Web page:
17 June 2014

trauma and hope: edge of tomorrow

Kit here.

This is more of a personal essay than a review, to be honest, because as much as I'd like to do a more objective review of the film Edge of Tomorrow - I grew up as a military dependent. Or, in more casual terms, a military brat (a neutral term, not negative, and possibly derived from "British Regiment Attached Traveler") in the United States Air Force.

Because of that, I want to talk about damage, and hope.

Now, as a military brat, I was not "in the military", in the traditional use of the term. I didn't volunteer to be a soldier. I never went through training. And until the last couple of years, I did not receive educational benefits like the GI Bill (now, the GI Bill can be transferred to spouses and dependents if eligible). So there are simply some things that soldiers experience, that I won't.

But that all being said, military dependents like spouses and children do get to see other things, good and bad. Alcoholism is rampant. Classism. Silence. Relatively easy access to world cuisine, thanks to commissaries stocking favorites from Germany, Korea, and so on. Rigorous expectations. Lack of privacy, even if you live off-base. Class divisions by rank extend even to spouses and children - who should rightly have no rank, but are called "Lieutenant X's wife" or "Lieutenant X's son" and accorded privilege (or not) based on the rank and status of the military family member. Skin color becomes less important - not to say that racism doesn't exist in the military (it does), but that within a military structure, rank and status dictates so much of expectations and behavior. Moving boxes get left in the basement or in storage, only opened when needed, just in case a call to relocate and uproot comes again. But for dependents? We didn't sign up for this. We lose a lot of these benefits at 18, or 23 depending if we go to university. We are never considered "in the military", yet have to deal with pressure cooker environments, absences, lack of support networks, and losing friends constantly.

For some of us, we turn inward. We lose hope.

What use is there in making friends, if we're just going to move in 18 months? Or two years? Or three? Or - on a more common note: what use is there in trying to answer the "where are you from" question, when there's a list? When civilians don't realize that they're really asking a number of questions, and those questions can have completely different answers?

Even the best of us get tired. We want the familiar. Or at least, we want our lives to make sense. We want to hold onto something; faith, maybe. Family loyalty. Our spouse, or our own family or friends. Something. Anything.

In the film Edge of Tomorrow, much is made about Major Cage's unsuitability to front line combat. This character is a PR / Media Relations officer; his job is to promote his branch, promote the resistance against the alien enemy, get people to join up. Give people hope, in other words, that fighting is not useless.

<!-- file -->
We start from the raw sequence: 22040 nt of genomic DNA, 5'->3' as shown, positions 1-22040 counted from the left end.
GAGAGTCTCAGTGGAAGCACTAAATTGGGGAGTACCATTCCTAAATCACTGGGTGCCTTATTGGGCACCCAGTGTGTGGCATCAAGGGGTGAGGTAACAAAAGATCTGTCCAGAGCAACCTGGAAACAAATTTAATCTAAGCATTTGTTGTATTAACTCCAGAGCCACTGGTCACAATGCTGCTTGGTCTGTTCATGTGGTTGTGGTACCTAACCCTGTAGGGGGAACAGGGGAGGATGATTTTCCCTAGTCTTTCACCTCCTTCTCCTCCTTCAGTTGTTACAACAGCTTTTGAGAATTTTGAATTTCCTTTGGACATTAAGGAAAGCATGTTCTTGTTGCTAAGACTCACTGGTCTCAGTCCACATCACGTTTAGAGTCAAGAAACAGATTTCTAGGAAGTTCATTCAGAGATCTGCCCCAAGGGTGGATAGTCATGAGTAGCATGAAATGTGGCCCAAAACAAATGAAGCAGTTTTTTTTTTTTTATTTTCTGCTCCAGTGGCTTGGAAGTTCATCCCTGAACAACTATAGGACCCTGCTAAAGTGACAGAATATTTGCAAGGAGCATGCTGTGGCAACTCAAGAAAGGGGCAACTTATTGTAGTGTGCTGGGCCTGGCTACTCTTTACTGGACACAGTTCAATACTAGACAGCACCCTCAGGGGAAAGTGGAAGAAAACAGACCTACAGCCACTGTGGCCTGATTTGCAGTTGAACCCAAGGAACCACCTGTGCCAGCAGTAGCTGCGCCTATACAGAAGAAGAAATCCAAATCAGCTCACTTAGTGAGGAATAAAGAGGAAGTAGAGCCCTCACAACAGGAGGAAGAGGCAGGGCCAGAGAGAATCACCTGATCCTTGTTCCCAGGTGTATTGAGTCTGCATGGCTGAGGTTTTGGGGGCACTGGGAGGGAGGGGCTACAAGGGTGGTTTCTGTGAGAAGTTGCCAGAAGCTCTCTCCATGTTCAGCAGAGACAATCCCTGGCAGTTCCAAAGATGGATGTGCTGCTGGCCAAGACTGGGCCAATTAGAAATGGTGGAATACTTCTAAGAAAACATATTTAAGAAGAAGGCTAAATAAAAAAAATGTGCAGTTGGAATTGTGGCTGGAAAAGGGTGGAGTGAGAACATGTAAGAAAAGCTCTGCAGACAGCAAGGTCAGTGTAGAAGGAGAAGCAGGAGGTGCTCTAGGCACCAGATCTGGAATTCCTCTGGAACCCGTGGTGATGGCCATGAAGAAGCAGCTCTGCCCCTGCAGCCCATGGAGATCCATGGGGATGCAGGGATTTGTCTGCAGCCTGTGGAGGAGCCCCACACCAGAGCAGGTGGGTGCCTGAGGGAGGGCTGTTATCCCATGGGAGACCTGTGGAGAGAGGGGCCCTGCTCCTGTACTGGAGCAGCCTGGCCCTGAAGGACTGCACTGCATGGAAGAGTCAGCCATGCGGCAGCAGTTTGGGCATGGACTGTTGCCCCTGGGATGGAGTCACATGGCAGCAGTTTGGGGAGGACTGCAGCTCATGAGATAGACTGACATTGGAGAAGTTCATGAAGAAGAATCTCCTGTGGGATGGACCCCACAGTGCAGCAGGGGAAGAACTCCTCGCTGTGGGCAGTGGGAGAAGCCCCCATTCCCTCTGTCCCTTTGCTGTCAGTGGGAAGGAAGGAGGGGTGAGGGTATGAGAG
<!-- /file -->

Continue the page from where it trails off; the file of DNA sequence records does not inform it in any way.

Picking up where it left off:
Throughout the film, there are times he loses hope. He watches a penal squad that he was assigned to (under... less than honorable conditions) get slaughtered in a rush on a French beach, calling up memories of World War 2's Normandy to the viewers. He watches drop ships explode, over and over. The enemy is incomprehensible; nobody knows what the enemy even might be after, just that humanity is doomed if they win. There's no reason to fight, except that humans must: and as much as Major Cage tries, he keeps seeing others die - from squad mates to commanding sergeants to the "Angel of Verdun" to himself to even an entire city falling.

Yes, he quickly becomes combat-ready. He quickly figures out how to fight, how to roll under cars, and so on - but only because of repeated cycles of screwing up. But in the film, there is a scene with Major Cage and Sgt Vrataski at a farmhouse. They find a helicopter nearby, and Vrataski wants to get it ready to fly; Cage tries to persuade her to stay a bit and tend to her injuries, or siphon the gas, or have some coffee. Anything except starting the engine and flying it out.

She presses the issue. Insists. Forcefully. She realizes Cage knows something she doesn't.

"You die." He ends up explaining. "This is as far as you go."

He wants to remain in a place where she, at least, does not die. Not this time. He has hope, but he's damaged. He wants a small bit of happiness, even if he knows he'll just be repeating the same day over again, and she'll likely die somehow anyway. But if all he sees is death, he has to make himself believe there's something besides death and destruction. Somehow.

He wants to cling to hope. The very person whose role it had been to give hope to others, now realizes how important hope is.

He has trauma, certainly. He's tired. He has to repeat a lot of events over and over, and when he can't, he's thrown off - he doesn't know how things will go, he doesn't know if he'll be able to defeat the enemy that he does not know, cannot explain. But despite all this, despite all of what he's seen and done, he still manages to internalize hope and move forward.

Even when he doesn't expect to move forward, he does: and then seems to take a small amount of comfort/happiness in what he can.

He smiles. Finally.

And we can try to smile at the small moments, too.

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